The Books from Finland online journal ceased operation on 1 July 2015, and no new articles will be published on the site.
A comprehensive online archive is available for readers to access. Brief extracts from Books from Finland may be quoted, provided that the source is cited.
If you wish to use longer extracts, please contact email@example.com.
Also use that contact address to report any technical issues on the site, bad links, etc.
Books from Finland, an independent English-language literary journal, was aimed at readers interested in Finnish literature and culture. Its online archive constitutes a wide-ranging collection of Finnish writing in English: over 300 short pieces and extracts from longer works by Finnish authors were published from 1967 onwards.
Books from Finland featured classics as well as new writing, fiction and non-fiction, and other materials aimed at giving readers additional information on Finnish society and the wellsprings of Finnish literature. The target audience encompasses literary and publishing professionals, editors, journalists, translators, researchers, students, universities, Finns living abroad and everyone else with an interest in Finland and its literature.
Of course, publishing Finnish and Finland-Swedish literature in English requires skilled translators. Books from Finland’s editorial policy was always to use native English-speaking translators. In recent years David Hackston, Hildi Hawkins, Emily & Fleur Jeremiah, David McDuff, Lola Rogers, Neil Smith, Jill Timbers, Ruth Urbom and Owen Witesman translated for us.
Books from Finland was founded in 1967 and appeared in print format up to the end of 2008. From 2009 to 2015 it was an online publication. The journal’s archives have been fully digitised, and remaining issues will be made available in late 2015.
The Finnish Book Publishers’ Association (Suomen Kustannusyhdistys, SKY) began publishing the print edition of Books from Finland in 1967 with grant support from the Finnish Ministry of Education and Culture. In 1974 the Finnish Library Association (Suomen Kirjastoseura) took over as publisher until 1976, when it was succeeded by the Helsinki University Library, which remained as the journal’s publisher for the next 26 years. In 2003 publishing duties were handed over to the Finnish Literature Society (Suomalaisen Kirjallisuuden Seura, SKS) and its FILI division, which remained its home until 2015. The journal received financial assistance from the Finnish Ministry of Education and Culture throughout its 48 years of existence.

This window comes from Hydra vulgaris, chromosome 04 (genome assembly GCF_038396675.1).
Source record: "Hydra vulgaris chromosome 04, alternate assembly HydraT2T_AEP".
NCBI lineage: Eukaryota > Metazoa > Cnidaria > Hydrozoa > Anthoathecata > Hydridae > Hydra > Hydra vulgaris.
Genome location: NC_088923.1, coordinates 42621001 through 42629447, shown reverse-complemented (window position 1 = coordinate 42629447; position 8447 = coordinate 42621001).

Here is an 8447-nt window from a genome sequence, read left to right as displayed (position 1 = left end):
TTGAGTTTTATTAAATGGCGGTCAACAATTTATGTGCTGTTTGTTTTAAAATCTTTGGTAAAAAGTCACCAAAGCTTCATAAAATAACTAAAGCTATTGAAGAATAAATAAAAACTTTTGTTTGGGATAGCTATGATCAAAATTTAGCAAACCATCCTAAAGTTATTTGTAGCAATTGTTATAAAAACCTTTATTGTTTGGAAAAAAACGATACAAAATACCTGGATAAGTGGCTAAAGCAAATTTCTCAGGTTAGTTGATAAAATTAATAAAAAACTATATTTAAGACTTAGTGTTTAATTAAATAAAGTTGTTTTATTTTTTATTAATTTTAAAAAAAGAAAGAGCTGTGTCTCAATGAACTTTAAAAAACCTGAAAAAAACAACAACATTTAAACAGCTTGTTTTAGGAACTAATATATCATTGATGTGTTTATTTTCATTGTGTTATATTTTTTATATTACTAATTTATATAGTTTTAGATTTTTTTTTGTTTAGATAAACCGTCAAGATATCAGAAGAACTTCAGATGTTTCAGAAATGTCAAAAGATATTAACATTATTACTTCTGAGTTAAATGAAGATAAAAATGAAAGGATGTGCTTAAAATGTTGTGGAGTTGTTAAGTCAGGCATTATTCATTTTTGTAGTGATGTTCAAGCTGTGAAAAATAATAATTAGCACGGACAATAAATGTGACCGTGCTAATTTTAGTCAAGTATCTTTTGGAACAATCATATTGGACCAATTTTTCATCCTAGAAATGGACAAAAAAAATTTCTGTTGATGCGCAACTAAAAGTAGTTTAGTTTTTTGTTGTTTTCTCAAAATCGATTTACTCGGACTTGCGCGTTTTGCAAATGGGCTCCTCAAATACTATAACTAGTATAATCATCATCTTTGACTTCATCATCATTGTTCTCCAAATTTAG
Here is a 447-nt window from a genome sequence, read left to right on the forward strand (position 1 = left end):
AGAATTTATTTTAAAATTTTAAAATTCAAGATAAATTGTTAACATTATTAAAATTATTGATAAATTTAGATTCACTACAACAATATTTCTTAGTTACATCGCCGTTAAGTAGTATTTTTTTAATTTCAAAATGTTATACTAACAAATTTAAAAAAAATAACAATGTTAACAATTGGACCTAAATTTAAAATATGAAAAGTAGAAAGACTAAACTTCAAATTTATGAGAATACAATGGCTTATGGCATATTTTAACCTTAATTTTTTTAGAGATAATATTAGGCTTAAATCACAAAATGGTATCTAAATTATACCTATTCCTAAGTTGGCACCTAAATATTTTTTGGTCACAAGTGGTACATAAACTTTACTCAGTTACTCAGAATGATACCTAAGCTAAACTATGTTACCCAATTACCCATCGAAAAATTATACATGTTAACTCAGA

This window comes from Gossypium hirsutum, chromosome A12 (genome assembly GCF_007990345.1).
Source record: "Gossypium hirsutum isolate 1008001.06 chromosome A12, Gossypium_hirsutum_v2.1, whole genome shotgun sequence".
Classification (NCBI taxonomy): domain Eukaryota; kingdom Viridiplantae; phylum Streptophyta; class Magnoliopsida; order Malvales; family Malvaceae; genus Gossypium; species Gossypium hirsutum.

The editors-in-chief of Books from Finland were Prof. Kai Laitinen (1976–1989), journalist and critic Erkka Lehtola (1990–1995), author Jyrki Kiiskinen (1996–2000), author and journalist Kristina Carlson (2002–2006), and journalist and critic Soila Lehtonen (2007–2014), who had previously been deputy editor. The journal was designed by artist and graphic designer Erik Bruun from 1976 to 1989 and thereafter by a series of graphic designers: Ilkka Kärkkäinen (1990–1997), Jorma Hinkka (1998–2006) and Timo Numminen (2007–2008).
In 1976 Marja-Leena Rautalin, the director of the Finnish Literature Information Centre (now known as FILI), became deputy editor of Books from Finland. She was succeeded by Anna Kuismin (neé Makkonen), a literary scholar. Soila Lehtonen served as deputy editor from 1983 to 2006. Hildi Hawkins, who had been translating texts for the journal since the early 1980s, held the post of London editor from 1992 until 2015.
The editorial board of Books from Finland was chaired from 1976 to 2002 by chief librarian Esko Häkli, from 2004 to 2005 by the Secretaries-General the Finnish Literature Society, Jussi Nuorteva and Tuomas M.S. Lehtonen, and from 2006 to 2015 by Iris Schwanck, director of FILI. Members of the board included literary scholars, journalists, authors and publishers.
This history of Books from Finland was compiled by Soila Lehtonen, who served as the journal’s deputy editor from 1983 to 2006 and editor-in-chief from 2007 to 2014. English translation by Ruth Urbom.
Leena Lahti / La&La